We Crown Anomaly Top Super Bowl Ad Agency

So which agency won the Super Bowl? I know, I know. Yesterday I said I wouldn't talk about it but, come on, this is Madison Avenue Daily. How can we bypass the biggest event of the year? After all, you agency types need as many pats on the back as you can get! So who do I think won the Super Bowl? While I don't they created the best spot -- that honor goes to GSD&M for their hilarious eighties homage for RadioShack -- I'm going to honor Anomaly which did great work for Budweiser with "Puppy Love" and Hero's Welcome." Yes, there were other good spots but Anomaly delivered a worthy two-fer.

And while I'm congratulating agencies, we should all give a shout out to Grey, which was just named Agency of the Year in Advertising Age's Agency A-List which evaluates "agencies based on creativity, financial performance, and their ability to positively impact a client's business." Why the need for another list? Ad Age Associate Publisher Abbey Klaassen said, “At a time of major transition in the agency space, identifying the leaders among all agency disciplines has never been more important…It identifies for both marketers and agency peers the shops defining the future of the business and what the industry must do to survive: innovate, think creatively and become essential business partners to their clients.” She's got a point. It's a virtual cluster-f... uh...really messed up in the agency space these days and anything that lends clarity can only help. Rounding out the top 10 were Mullen, 360i, Droga5, Anomaly, 72andSunny, Weber Shandwick, 180LA, LatinWorks and R/GA.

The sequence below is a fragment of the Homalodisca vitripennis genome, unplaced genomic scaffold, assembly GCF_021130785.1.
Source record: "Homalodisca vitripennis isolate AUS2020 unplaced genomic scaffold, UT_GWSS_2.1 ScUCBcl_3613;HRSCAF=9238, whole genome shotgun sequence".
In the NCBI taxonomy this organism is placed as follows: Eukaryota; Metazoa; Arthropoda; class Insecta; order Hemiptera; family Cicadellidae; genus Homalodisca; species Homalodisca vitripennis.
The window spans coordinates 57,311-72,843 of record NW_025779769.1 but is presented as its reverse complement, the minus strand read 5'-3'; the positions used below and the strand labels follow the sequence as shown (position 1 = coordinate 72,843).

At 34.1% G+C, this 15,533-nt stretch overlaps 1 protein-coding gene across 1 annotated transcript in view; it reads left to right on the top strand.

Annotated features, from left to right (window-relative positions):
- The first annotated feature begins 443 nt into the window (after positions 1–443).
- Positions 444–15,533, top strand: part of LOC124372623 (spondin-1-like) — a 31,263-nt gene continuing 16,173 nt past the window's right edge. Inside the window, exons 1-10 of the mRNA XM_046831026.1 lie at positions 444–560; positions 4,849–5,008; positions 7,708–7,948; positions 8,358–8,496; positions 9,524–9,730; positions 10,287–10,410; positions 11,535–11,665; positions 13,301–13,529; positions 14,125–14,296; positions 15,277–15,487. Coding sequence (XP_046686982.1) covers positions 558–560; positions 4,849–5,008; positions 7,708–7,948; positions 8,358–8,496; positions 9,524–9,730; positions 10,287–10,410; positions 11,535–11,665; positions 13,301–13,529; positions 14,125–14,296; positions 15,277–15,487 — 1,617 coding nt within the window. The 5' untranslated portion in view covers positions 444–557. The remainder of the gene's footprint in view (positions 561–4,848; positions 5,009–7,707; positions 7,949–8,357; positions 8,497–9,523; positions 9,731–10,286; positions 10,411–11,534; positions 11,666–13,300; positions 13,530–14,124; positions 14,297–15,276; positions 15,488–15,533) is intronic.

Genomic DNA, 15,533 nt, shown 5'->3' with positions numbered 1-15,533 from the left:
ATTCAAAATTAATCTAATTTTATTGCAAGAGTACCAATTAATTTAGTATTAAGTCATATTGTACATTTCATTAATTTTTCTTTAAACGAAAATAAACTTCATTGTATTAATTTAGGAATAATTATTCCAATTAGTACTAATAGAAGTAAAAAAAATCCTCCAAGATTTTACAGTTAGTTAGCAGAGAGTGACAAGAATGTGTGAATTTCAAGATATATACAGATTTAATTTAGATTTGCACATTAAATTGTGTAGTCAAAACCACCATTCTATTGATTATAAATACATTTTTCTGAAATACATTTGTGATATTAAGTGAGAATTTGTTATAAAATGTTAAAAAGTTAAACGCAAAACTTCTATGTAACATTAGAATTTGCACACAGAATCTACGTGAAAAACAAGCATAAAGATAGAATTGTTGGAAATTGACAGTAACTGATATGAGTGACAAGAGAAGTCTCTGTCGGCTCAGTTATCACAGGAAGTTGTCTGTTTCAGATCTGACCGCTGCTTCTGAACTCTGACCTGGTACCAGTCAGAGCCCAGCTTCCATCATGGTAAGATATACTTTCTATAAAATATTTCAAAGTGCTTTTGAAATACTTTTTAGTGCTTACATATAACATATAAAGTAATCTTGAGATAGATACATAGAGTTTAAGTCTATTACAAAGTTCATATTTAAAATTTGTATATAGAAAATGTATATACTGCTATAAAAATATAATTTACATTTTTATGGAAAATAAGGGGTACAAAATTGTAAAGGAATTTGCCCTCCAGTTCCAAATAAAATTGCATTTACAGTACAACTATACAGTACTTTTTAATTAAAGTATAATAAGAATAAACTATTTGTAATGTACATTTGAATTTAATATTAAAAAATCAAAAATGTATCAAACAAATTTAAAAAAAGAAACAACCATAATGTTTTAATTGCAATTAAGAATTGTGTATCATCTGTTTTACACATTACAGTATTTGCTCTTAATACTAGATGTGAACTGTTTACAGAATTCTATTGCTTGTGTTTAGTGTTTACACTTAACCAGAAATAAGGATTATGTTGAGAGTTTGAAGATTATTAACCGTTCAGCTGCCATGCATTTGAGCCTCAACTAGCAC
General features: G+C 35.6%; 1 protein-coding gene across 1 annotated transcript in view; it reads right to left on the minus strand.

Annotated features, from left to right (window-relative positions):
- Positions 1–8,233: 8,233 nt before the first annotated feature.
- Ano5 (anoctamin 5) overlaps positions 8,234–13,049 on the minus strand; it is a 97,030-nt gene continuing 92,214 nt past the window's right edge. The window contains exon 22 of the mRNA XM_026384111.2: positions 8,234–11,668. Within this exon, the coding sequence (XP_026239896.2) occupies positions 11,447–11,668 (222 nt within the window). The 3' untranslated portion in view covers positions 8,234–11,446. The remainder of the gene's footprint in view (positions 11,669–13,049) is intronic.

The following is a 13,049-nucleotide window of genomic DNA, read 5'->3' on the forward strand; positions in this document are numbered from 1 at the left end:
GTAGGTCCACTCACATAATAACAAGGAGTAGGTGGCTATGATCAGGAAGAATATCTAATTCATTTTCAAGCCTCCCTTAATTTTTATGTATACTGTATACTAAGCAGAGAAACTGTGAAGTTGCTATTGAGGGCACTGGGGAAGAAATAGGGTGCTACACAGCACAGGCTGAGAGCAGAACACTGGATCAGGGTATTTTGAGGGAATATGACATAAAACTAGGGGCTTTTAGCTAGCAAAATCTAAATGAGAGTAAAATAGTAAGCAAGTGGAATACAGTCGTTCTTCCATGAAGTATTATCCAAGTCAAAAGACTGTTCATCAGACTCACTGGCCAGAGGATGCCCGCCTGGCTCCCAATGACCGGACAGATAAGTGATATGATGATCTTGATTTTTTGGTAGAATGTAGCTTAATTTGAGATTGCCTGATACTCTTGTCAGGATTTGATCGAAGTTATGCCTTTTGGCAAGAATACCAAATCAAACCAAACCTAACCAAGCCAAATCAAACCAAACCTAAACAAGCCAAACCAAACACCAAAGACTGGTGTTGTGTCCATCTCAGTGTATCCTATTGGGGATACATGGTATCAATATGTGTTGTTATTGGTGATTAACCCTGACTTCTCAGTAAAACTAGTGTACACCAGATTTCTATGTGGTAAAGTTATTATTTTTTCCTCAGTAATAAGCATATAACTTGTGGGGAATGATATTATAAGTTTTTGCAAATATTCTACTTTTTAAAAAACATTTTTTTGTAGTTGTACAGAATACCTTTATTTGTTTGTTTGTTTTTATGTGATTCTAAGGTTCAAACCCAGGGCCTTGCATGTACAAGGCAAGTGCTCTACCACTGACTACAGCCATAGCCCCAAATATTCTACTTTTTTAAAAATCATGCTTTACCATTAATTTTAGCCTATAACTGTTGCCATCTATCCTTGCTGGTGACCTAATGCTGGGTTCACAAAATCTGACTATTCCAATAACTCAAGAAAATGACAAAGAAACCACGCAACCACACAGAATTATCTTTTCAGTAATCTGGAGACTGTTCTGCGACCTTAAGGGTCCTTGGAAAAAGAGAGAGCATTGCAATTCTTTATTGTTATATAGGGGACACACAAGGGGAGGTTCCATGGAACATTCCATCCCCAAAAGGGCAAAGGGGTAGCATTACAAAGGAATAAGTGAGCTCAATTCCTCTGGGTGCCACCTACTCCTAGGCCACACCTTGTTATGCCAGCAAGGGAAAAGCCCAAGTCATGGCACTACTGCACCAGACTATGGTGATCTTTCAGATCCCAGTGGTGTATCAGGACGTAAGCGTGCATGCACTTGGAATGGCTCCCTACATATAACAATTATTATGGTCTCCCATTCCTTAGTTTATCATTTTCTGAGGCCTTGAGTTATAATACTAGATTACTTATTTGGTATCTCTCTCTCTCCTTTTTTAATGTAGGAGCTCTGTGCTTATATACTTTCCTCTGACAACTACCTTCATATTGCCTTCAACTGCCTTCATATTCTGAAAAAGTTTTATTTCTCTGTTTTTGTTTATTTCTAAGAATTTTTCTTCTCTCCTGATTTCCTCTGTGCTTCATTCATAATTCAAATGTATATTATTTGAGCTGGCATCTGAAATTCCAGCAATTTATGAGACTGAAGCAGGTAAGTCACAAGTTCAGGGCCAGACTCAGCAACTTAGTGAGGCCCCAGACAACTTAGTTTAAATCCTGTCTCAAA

Ever heard of Sorenson Advertising? Neither have I. They are based in St. George Utah and they had what they call "a different kind of Super Bowl party." How was it different? Ready? Wait for it? They watched the ads! They celebrated the ads, not the game! And they sent out a press release to share this radical move. OMG, this is, like, really bleeding edge! But sharing a modicum of normalcy (even though it sounds like agency PR wrote it), Sorenson Advertising Creative Director Colby Remund said, “This edition of Super Bowl ads, as in recent years has shown that simple concepts, solid narratives and straight forward execution that captures the audience and win out over weak strategies, smashing walls, and useless celebrity endorsements,. Too often these big money ads become a lost cause by trying so desperately hard to make fireworks. In the end they miss out on big opportunities to connect emotionally with their target audience.”

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  • First-Year Creative Develops Hilarious Ad Agency Bingo Game Which Pokes Fun At Agency Life

    New York-based first-year MRY creative Sam Bartos has unveiled Ad Agency Bingo, a bingo game which incorporates many of the activities, behaviors and plain old oddities he's witnessed during his first year at MRY.